France
being merged into 13), and their powers may be broadened and narrowed, by the central government. Although political power may be delegated through devolution to local governments by statute, the central government remains supreme; it may abrogate the acts of devolved governments or curtail their powers. The United Kingdom
The United Kingdom
of Great Britain and Northern Ireland
Northern Ireland
is an example of a unitary state
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List Of Countries By Population
This is a list of countries and dependent territories by population. It includes sovereign states, inhabited dependent territories and, in some cases, constituent countries of sovereign states, with inclusion within the list being primarily based on the ISO standard ISO 3166-1. For instance, the United Kingdom
United Kingdom
is considered as a single entity while the constituent countries of the Kingdom of the Netherlands
Kingdom of the Netherlands
are considered separately. In addition, this list includes certain states with limited recognition not found in ISO 3166-1. The population figures do not reflect the practice of countries that report significantly different populations of citizens domestically and overall
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Constitutional Republic
A republic (Latin: res publica) is a form of government in which the country is considered a "public matter", not the private concern or property of the rulers. The primary positions of power within a republic are not inherited. It is a form of government under which the head of state is not a monarch.[1][2][3] In American English, the definition of a republic refers specifically to a form of government in which elected individuals represent the citizen body[2] and exercise power according to the rule of law under a constitution, including separation of powers with an elected head of state, referred to as a constitutional republic[4][5][6][7] or representative democracy. [8] As of 2017[update], 159 of the world's 206 sovereign states use the word "republic" as part of their official names – not all of these are republics in the sense of having elected governments, nor is the word "republic" used in the names of all nations with elected governments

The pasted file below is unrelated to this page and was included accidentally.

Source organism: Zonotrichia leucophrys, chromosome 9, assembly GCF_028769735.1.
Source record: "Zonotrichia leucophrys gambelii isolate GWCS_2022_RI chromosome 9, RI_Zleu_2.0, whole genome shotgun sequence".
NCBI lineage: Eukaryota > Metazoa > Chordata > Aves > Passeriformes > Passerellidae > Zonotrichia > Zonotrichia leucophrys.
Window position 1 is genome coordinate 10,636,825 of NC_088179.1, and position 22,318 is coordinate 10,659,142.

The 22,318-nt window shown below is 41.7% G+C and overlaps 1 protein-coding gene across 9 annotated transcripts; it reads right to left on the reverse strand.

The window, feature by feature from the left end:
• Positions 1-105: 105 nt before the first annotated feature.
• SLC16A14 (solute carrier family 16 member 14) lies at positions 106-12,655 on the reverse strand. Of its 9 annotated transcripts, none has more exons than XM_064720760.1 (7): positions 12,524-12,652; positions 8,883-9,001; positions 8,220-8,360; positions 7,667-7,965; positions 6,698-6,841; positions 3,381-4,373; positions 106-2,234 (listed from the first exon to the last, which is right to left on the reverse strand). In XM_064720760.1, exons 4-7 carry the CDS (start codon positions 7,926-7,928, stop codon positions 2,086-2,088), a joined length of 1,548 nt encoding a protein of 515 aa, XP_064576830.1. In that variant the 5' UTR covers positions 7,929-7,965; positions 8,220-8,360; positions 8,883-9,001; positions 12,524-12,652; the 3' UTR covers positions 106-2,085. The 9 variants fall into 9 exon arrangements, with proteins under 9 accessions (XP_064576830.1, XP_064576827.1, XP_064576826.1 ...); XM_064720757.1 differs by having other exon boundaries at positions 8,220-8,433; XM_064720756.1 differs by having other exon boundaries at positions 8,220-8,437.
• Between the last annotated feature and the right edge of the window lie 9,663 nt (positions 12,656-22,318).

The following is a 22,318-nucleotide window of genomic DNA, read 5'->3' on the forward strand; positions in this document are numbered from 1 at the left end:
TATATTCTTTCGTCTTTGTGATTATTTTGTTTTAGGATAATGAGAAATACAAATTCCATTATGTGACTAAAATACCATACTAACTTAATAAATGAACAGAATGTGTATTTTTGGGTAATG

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Türkiye (newspaper)
Türkiye ("Turkey" in Turkish) is a Turkish newspaper. Notable contributors include Rahîm Er. The paper was founded by Enver Ören in 1970 as Hakikat, and was renamed Türkiye in 1972.[2] It reached 119,000 circulation in 1985, and 300,000 in 1989.[2] Türkiye's parent company, İhlas Gazetecilik, was floated on the Istanbul
Istanbul
Stock Exchange in 2010 (33% of shares, with the remainder owned by İhlas Holding).[3] References[edit]^ http://www.medyatava.com/tiraj ^ a b İhlas, Milestones ^ İhlas, 8/6/2010 - The results of public offering has been made public with the press release
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Kabardian Language
Kabardian (/kəˈbɑːrdiən/;[3] Kabardian: адыгэбзэ, къэбэрдей адыгэбзэ, къэбэрдейбзэ  qabardejbza (help·info); Adyghe: адыгэбзэ, къэбэртай адыгабзэ, къэбэртайбзэ), also known as Kabardino-Cherkess (къэбэрдей-черкесыбзэ)[4] or East Circassian, is a Northwest Caucasian language closely related to the Adyghe language. It is spoken mainly in parts of the North Caucasus
North Caucasus
republics of Kabardino-Balkaria
Kabardino-Balkaria
and Karachay-Cherkessia
Karachay-Cherkessia
(Eastern Circassia) and in Turkey, Jordan
Jordan
and Syria
Syria
(the extensive post-war diaspora). It has 47 or 48 consonant phonemes, of which 22 or 23 are fricatives, depending upon whether one counts [h] as phonemic, but this is contrasted with just three phonemic vowels